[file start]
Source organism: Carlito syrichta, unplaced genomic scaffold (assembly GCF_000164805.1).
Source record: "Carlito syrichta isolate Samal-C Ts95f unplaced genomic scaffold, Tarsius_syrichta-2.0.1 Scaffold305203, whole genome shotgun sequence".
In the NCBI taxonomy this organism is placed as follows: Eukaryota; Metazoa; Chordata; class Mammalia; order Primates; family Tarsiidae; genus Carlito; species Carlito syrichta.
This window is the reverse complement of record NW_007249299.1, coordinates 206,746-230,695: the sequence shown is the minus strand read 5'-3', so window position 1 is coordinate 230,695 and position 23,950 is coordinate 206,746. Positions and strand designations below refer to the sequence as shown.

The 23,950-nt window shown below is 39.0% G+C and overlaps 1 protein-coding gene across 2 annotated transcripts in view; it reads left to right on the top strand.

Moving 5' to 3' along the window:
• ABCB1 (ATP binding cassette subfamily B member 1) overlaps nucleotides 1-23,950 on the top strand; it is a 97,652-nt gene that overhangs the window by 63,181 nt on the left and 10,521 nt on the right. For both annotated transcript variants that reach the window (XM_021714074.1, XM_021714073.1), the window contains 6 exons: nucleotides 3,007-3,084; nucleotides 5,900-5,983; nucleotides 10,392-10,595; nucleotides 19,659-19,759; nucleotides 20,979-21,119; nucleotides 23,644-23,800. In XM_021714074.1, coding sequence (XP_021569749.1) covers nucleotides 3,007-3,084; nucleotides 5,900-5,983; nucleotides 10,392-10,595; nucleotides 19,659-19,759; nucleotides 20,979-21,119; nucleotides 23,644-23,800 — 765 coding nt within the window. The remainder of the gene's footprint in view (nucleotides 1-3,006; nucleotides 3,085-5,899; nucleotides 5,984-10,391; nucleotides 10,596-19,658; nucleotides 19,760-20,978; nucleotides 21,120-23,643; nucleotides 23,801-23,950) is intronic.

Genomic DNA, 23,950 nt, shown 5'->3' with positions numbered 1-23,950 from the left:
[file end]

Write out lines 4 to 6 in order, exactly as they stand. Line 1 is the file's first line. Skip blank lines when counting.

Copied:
This window is the reverse complement of record NW_007249299.1, coordinates 206,746-230,695: the sequence shown is the minus strand read 5'-3', so window position 1 is coordinate 230,695 and position 23,950 is coordinate 206,746. Positions and strand designations below refer to the sequence as shown.

The 23,950-nt window shown below is 39.0% G+C and overlaps 1 protein-coding gene across 2 annotated transcripts in view; it reads left to right on the top strand.

Moving 5' to 3' along the window: